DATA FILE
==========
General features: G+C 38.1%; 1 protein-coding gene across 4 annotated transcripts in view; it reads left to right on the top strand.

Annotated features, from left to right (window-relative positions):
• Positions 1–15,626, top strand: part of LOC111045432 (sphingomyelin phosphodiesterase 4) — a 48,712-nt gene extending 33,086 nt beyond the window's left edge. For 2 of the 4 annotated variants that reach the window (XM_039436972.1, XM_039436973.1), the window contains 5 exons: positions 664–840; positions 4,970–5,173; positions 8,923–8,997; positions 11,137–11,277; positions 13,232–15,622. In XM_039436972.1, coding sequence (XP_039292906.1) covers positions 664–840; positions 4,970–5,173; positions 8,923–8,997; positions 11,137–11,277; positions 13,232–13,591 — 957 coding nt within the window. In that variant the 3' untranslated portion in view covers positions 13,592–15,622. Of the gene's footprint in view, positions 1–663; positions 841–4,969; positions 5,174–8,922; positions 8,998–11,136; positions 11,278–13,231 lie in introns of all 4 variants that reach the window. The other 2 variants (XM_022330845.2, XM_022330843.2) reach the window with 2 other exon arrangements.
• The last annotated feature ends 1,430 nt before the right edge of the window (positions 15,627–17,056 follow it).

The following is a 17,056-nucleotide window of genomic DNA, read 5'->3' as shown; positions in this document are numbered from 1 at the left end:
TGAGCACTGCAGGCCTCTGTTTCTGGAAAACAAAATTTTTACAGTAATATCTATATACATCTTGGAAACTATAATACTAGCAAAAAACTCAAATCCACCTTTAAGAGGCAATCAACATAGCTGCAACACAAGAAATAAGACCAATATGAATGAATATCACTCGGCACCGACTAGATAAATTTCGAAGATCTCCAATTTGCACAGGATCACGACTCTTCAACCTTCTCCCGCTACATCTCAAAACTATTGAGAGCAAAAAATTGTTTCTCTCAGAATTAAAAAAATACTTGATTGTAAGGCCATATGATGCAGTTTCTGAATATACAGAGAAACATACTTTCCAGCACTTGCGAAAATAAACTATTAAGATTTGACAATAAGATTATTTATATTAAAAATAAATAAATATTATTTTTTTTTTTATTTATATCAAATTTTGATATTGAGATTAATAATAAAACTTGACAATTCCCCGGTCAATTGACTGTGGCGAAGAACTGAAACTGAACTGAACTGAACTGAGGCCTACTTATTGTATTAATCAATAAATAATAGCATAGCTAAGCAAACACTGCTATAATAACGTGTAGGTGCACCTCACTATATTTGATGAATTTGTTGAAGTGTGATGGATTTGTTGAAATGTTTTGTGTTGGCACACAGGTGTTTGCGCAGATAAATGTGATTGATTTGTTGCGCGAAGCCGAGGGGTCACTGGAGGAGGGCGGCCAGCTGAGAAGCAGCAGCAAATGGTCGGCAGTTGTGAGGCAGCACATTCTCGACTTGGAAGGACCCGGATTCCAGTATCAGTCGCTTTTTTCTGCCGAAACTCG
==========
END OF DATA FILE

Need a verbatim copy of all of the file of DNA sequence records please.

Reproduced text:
General features: G+C 38.1%; 1 protein-coding gene across 4 annotated transcripts in view; it reads left to right on the top strand.

Annotated features, from left to right (window-relative positions):
• Positions 1–15,626, top strand: part of LOC111045432 (sphingomyelin phosphodiesterase 4) — a 48,712-nt gene extending 33,086 nt beyond the window's left edge. For 2 of the 4 annotated variants that reach the window (XM_039436972.1, XM_039436973.1), the window contains 5 exons: positions 664–840; positions 4,970–5,173; positions 8,923–8,997; positions 11,137–11,277; positions 13,232–15,622. In XM_039436972.1, coding sequence (XP_039292906.1) covers positions 664–840; positions 4,970–5,173; positions 8,923–8,997; positions 11,137–11,277; positions 13,232–13,591 — 957 coding nt within the window. In that variant the 3' untranslated portion in view covers positions 13,592–15,622. Of the gene's footprint in view, positions 1–663; positions 841–4,969; positions 5,174–8,922; positions 8,998–11,136; positions 11,278–13,231 lie in introns of all 4 variants that reach the window. The other 2 variants (XM_022330845.2, XM_022330843.2) reach the window with 2 other exon arrangements.
• The last annotated feature ends 1,430 nt before the right edge of the window (positions 15,627–17,056 follow it).

The following is a 17,056-nucleotide window of genomic DNA, read 5'->3' as shown; positions in this document are numbered from 1 at the left end:
TGAGCACTGCAGGCCTCTGTTTCTGGAAAACAAAATTTTTACAGTAATATCTATATACATCTTGGAAACTATAATACTAGCAAAAAACTCAAATCCACCTTTAAGAGGCAATCAACATAGCTGCAACACAAGAAATAAGACCAATATGAATGAATATCACTCGGCACCGACTAGATAAATTTCGAAGATCTCCAATTTGCACAGGATCACGACTCTTCAACCTTCTCCCGCTACATCTCAAAACTATTGAGAGCAAAAAATTGTTTCTCTCAGAATTAAAAAAATACTTGATTGTAAGGCCATATGATGCAGTTTCTGAATATACAGAGAAACATACTTTCCAGCACTTGCGAAAATAAACTATTAAGATTTGACAATAAGATTATTTATATTAAAAATAAATAAATATTATTTTTTTTTTTATTTATATCAAATTTTGATATTGAGATTAATAATAAAACTTGACAATTCCCCGGTCAATTGACTGTGGCGAAGAACTGAAACTGAACTGAACTGAACTGAGGCCTACTTATTGTATTAATCAATAAATAATAGCATAGCTAAGCAAACACTGCTATAATAACGTGTAGGTGCACCTCACTATATTTGATGAATTTGTTGAAGTGTGATGGATTTGTTGAAATGTTTTGTGTTGGCACACAGGTGTTTGCGCAGATAAATGTGATTGATTTGTTGCGCGAAGCCGAGGGGTCACTGGAGGAGGGCGGCCAGCTGAGAAGCAGCAGCAAATGGTCGGCAGTTGTGAGGCAGCACATTCTCGACTTGGAAGGACCCGGATTCCAGTATCAGTCGCTTTTTTCTGCCGAAACTCG